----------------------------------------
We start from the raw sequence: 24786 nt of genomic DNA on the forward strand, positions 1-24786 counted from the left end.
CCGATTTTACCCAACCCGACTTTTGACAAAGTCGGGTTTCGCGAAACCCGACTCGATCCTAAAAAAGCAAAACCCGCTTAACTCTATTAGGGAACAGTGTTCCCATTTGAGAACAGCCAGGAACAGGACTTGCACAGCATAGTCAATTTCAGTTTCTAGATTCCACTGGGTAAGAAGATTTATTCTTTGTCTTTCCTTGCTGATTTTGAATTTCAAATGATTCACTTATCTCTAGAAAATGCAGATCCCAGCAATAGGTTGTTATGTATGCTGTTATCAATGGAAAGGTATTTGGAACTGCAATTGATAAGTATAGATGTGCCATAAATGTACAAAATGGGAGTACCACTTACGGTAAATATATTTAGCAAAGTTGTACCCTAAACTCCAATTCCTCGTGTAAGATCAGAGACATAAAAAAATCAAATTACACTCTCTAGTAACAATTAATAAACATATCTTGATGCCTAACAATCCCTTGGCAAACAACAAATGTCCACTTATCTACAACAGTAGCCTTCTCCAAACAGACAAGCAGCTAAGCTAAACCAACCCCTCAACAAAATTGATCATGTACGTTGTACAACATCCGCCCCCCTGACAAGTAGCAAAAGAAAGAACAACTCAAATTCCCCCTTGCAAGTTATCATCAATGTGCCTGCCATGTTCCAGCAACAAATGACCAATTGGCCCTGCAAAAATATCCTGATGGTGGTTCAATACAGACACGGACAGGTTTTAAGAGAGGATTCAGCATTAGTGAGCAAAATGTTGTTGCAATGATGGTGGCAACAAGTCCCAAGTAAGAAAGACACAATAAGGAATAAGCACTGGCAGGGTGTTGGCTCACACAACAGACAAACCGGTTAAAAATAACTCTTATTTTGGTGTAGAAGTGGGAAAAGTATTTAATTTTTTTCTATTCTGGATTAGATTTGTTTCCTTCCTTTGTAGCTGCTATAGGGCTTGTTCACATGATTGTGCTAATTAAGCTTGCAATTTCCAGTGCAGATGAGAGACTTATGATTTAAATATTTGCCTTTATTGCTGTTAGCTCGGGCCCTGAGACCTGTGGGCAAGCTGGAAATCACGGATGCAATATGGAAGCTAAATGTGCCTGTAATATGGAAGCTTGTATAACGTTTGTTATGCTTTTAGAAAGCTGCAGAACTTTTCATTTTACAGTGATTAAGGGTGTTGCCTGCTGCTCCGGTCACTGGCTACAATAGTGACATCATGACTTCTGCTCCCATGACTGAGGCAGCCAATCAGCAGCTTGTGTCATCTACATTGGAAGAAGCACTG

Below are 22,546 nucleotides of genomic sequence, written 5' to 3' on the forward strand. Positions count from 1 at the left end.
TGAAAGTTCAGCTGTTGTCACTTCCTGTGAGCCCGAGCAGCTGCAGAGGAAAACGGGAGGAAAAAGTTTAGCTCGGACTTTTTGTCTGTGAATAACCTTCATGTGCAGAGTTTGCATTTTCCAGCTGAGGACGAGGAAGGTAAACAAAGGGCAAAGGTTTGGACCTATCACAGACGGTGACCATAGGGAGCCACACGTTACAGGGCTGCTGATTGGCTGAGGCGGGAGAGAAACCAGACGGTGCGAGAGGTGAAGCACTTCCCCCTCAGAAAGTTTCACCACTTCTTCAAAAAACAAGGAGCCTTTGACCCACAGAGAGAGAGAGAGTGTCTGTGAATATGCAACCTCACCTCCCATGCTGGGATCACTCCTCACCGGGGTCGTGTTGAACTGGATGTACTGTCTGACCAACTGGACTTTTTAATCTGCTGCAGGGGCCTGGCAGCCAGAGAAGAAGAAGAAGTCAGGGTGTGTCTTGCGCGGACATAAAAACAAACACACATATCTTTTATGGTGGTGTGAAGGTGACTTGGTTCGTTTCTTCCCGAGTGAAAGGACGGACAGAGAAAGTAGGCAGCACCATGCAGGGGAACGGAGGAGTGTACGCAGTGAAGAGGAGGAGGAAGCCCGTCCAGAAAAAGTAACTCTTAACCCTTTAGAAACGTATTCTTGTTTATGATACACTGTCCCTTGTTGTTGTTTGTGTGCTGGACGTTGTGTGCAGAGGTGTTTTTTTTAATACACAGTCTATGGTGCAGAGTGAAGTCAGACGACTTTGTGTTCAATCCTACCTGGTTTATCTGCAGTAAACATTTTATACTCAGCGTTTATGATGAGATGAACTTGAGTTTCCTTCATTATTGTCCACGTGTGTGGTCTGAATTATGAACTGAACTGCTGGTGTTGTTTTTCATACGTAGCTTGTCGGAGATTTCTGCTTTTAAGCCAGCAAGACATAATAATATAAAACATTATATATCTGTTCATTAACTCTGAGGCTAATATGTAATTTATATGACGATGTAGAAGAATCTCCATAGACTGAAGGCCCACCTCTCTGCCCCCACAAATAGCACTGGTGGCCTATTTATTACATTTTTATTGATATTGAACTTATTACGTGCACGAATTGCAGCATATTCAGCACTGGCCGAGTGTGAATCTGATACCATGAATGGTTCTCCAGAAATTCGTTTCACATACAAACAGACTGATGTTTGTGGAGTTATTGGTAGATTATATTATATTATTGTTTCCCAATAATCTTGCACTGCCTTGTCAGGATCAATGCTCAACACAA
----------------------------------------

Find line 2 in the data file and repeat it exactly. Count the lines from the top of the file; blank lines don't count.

CCGATTTTACCCAACCCGACTTTTGACAAAGTCGGGTTTCGCGAAACCCGACTCGATCCTAAAAAAGCAAAACCCGCTTAACTCTATTAGGGAACAGTGTTCCCATTTGAGAACAGCCAGGAACAGGACTTGCACAGCATAGTCAATTTCAGTTTCTAGATTCCACTGGGTAAGAAGATTTATTCTTTGTCTTTCCTTGCTGATTTTGAATTTCAAATGATTCACTTATCTCTAGAAAATGCAGATCCCAGCAATAGGTTGTTATGTATGCTGTTATCAATGGAAAGGTATTTGGAACTGCAATTGATAAGTATAGATGTGCCATAAATGTACAAAATGGGAGTACCACTTACGGTAAATATATTTAGCAAAGTTGTACCCTAAACTCCAATTCCTCGTGTAAGATCAGAGACATAAAAAAATCAAATTACACTCTCTAGTAACAATTAATAAACATATCTTGATGCCTAACAATCCCTTGGCAAACAACAAATGTCCACTTATCTACAACAGTAGCCTTCTCCAAACAGACAAGCAGCTAAGCTAAACCAACCCCTCAACAAAATTGATCATGTACGTTGTACAACATCCGCCCCCCTGACAAGTAGCAAAAGAAAGAACAACTCAAATTCCCCCTTGCAAGTTATCATCAATGTGCCTGCCATGTTCCAGCAACAAATGACCAATTGGCCCTGCAAAAATATCCTGATGGTGGTTCAATACAGACACGGACAGGTTTTAAGAGAGGATTCAGCATTAGTGAGCAAAATGTTGTTGCAATGATGGTGGCAACAAGTCCCAAGTAAGAAAGACACAATAAGGAATAAGCACTGGCAGGGTGTTGGCTCACACAACAGACAAACCGGTTAAAAATAACTCTTATTTTGGTGTAGAAGTGGGAAAAGTATTTAATTTTTTTCTATTCTGGATTAGATTTGTTTCCTTCCTTTGTAGCTGCTATAGGGCTTGTTCACATGATTGTGCTAATTAAGCTTGCAATTTCCAGTGCAGATGAGAGACTTATGATTTAAATATTTGCCTTTATTGCTGTTAGCTCGGGCCCTGAGACCTGTGGGCAAGCTGGAAATCACGGATGCAATATGGAAGCTAAATGTGCCTGTAATATGGAAGCTTGTATAACGTTTGTTATGCTTTTAGAAAGCTGCAGAACTTTTCATTTTACAGTGATTAAGGGTGTTGCCTGCTGCTCCGGTCACTGGCTACAATAGTGACATCATGACTTCTGCTCCCATGACTGAGGCAGCCAATCAGCAGCTTGTGTCATCTACATTGGAAGAAGCACTG